Have you ever roamed around an IEEE or another conference feeling aimless and shy to start a conversation with the participants? Conferences are all about networking, so failing to start conversations with attendees can cost you invaluable opportunities.
Here are my twelve tips for improving your networking experience at your next conference:
Before the conference:
Practice your elevator pitch
Time is important, so prepare your elevator pitch to introduce yourself quickly and effectively. Your elevator pitch should answer ‘who you are’, ‘what you do and ‘why you are attending the conference’ in about 30 seconds, but not exceeding 90 seconds. This will help you make an impression and establish a good ground for productive conversation.
Get your business cards ready
Even though in today’s digital age most business cards end up in the trash bin, they still serve as an important source of information: your contact details. The people you meet are likely to use your business card to look you up on LinkedIn and store your email and phone number for future use.
Update your online profiles
As I mentioned earlier, the people you meet are likely to link up on social media (LinkedIn especially) as soon as you exchange business cards or right then and there during conversations. So, make sure that your social media profiles are up to date in terms of profile photo and professional info.
Research on speakers/ panelists/ attendees and prepare a list of people to connect with
Almost all conferences publish their speaker profiles before the conference. Use the list of speakers to learn more about their background and work. If you can obtain a list of attendees, try to find out more about them as well. Your background research will help you ease into conversation and ask important questions. Prepare a list of people you want to network with. You can follow them on Twitter or connect with them on LinkedIn before the event.
However, even though a networking list can help you stay focused, do not miss out on networking opportunities with other participants as well. You never know who you may meet.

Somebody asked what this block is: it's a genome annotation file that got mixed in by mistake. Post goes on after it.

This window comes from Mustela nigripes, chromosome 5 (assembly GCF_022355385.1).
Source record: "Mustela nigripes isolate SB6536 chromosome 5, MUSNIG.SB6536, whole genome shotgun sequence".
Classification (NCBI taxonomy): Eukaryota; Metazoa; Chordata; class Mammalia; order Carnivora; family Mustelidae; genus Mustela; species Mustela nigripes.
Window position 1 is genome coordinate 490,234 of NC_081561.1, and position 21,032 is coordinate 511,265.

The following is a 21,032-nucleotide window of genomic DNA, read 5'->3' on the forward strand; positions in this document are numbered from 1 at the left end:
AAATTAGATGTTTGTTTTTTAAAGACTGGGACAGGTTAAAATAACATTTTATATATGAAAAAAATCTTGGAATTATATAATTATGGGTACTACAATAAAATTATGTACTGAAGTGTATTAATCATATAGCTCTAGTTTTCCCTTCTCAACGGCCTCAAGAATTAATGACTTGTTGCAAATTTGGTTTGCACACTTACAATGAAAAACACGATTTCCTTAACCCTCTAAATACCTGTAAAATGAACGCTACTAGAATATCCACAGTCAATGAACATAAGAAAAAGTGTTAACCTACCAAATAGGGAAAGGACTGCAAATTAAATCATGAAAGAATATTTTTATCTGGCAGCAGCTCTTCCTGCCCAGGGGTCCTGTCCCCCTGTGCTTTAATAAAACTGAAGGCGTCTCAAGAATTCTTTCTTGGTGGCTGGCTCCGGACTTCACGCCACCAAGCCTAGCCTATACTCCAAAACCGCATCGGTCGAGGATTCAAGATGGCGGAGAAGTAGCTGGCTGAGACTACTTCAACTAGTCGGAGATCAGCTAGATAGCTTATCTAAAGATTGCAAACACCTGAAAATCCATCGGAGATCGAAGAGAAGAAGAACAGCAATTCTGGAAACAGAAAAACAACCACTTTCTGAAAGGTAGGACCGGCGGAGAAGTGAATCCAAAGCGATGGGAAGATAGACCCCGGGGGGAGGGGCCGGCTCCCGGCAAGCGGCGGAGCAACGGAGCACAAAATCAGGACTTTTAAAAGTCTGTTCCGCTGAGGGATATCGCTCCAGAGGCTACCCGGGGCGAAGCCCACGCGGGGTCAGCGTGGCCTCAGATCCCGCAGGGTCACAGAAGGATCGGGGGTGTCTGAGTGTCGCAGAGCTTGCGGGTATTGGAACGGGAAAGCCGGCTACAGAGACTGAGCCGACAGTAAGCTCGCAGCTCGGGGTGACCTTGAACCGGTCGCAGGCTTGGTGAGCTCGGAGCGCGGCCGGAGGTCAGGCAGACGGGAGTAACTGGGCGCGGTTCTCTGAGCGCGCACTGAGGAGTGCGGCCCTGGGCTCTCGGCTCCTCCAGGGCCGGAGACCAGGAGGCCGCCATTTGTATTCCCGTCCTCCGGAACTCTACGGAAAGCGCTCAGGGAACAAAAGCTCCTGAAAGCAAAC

Pro tip: Remember to send personalized messages to your networking list if you are connecting with them on LinkedIn including that you are interested to meet them at the conference to talk about X, Y, Z.
Reserve the conference venue hotel or the hotel suggested by the conference organizers
Networking doesn’t only happen at the conference venue. In fact, some of the most effective networking happens at the hotel lobbies, bars and restaurants.
To increase your chances of quality networking, try to stay at the hotel the conference organizers recommend as the speakers and other important attendees are likely to stay there as well.
Update your online profiles
Your conversation partners might get connected with you on social media, specially on LinkedIn, right then and there. So, make sure that your online presence is up-to-date which might help you succeed at networking.
During the conference:
Show up early
This can give you ample room to start conversations with solo attendees. Also, you could introduce yourself to conference organizers, volunteers, and sponsors.
Ask open-ended, easy and meaningful questions
Always use open-ended questions to keep the conversation going.
There are many simple questions you can use: What have been your favourite sessions so far? What are you hoping to get out of this conference? Will you be attending conference X this year? Did you attend conference X? Have you attended this conference before? What are your research interests?
An important point to remember in networking is never to ask for a job! Instead, try these: show them your resume and ask for advice to improve, show your passion and knowledge about their company/ work, or ask for advice about a job search.
Smile: Be approachable
The worst thing you can do at a conference is burying your face in your phone.
Even if you feel that you – for whatever reason – cannot start a conversation with anyone, circulate around the venue, observe the participants and wear a smile that says, “I am happy to talk with you”.
Make sure you give a firm, but not a bone-crushing handshake and keep eye contact throughout the conversation.
Pro tip: Stay hydrated.
It is important that you are not the one doing all the talking. Let others talk and share their stories too. Try to learn as much as possible about their work, interests and bottlenecks, so you can find ways to offer them answers of real value.
Always pay close attention to your conversation partner, even if you are not interested in what they are saying. Otherwise, your conversation will become uncomfortable and you will come across as unprofessional.
After the conference:
Networking is not just about collecting business cards or connecting on LinkedIn and forgetting all about it.
Follow up with them via social media or by emailing within 48 hours after the conference, so that people you meet remember you and know that you are interested in staying connected.
Pro tip 1: During the conversation, ask them how they like to get connected: email, phone or social networks.
Pro tip 2: Take notes about them on their business cards so you can refer to them later. Find a reason to follow up during the conversation.
Article contributed by Dinuka Tharangi Jayaweera